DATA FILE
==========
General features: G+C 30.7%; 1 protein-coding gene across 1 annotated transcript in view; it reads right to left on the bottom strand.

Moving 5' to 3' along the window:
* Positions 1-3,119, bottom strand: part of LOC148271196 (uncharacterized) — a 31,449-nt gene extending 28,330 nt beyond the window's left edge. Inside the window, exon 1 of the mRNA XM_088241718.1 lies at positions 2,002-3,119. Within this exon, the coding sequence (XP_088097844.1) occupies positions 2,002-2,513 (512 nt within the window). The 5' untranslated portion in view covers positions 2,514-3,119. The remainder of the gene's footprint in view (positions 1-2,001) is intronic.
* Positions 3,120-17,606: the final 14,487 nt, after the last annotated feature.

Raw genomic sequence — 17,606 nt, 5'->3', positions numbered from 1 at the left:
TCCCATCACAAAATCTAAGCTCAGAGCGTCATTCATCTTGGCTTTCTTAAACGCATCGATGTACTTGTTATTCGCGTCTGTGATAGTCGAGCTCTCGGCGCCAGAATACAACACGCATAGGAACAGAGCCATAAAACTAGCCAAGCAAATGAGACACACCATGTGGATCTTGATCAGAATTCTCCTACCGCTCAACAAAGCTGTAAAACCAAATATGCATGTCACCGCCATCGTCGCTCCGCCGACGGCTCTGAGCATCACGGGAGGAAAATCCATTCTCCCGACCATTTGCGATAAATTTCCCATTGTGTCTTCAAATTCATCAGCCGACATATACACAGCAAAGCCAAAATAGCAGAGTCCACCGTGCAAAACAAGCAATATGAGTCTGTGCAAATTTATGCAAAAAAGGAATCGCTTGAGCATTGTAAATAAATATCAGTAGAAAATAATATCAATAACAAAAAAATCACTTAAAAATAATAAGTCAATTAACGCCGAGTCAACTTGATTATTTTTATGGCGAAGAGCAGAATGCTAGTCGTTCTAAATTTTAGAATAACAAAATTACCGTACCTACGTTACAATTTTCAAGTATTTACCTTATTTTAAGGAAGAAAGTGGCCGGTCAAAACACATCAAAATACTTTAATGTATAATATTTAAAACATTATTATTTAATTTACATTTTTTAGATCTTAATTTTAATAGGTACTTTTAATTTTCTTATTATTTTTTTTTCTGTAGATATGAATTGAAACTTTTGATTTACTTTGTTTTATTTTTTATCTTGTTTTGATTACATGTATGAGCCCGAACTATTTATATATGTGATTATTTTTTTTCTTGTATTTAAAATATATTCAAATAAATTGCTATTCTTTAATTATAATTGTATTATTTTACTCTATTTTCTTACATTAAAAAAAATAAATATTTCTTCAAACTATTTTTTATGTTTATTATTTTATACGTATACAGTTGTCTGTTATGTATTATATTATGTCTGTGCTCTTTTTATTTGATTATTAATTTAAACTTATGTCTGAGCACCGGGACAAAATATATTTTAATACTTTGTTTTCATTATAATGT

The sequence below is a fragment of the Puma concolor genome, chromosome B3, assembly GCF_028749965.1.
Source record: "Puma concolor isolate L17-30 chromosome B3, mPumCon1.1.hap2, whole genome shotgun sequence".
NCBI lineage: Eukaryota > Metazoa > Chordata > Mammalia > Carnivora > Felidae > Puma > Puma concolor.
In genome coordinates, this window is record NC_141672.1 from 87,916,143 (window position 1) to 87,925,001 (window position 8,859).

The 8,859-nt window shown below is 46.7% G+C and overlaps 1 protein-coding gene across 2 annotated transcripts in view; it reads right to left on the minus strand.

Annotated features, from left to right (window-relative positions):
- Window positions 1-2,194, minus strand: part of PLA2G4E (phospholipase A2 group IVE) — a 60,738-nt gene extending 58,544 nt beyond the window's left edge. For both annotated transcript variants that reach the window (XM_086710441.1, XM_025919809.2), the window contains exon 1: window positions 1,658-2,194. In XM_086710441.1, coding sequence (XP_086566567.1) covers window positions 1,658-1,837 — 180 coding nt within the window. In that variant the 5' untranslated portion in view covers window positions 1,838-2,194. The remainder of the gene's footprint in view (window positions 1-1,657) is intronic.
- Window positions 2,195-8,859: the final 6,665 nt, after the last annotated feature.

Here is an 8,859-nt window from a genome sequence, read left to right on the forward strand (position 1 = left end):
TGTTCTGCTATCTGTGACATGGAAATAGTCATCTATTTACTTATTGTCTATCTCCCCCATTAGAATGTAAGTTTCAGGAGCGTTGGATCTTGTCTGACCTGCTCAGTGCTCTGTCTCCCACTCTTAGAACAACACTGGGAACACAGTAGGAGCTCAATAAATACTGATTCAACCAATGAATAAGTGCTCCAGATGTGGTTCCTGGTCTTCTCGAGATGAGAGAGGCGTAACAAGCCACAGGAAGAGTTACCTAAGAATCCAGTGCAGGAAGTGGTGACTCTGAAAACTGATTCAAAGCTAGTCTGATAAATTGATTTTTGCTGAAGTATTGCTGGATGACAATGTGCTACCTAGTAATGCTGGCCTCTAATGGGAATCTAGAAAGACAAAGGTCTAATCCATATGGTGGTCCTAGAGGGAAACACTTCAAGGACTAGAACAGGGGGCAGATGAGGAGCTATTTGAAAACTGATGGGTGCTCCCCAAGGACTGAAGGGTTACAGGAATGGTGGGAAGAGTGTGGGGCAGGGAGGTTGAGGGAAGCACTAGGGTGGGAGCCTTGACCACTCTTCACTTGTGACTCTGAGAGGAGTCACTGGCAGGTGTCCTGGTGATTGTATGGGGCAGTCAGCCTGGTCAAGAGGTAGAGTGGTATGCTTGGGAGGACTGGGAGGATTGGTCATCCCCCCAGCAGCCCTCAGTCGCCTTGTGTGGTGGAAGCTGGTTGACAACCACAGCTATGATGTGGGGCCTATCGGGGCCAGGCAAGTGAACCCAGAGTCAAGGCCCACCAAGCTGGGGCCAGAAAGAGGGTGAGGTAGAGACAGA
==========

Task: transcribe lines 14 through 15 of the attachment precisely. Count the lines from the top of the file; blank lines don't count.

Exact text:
- Window positions 2,195-8,859: the final 6,665 nt, after the last annotated feature.

Here is an 8,859-nt window from a genome sequence, read left to right on the forward strand (position 1 = left end):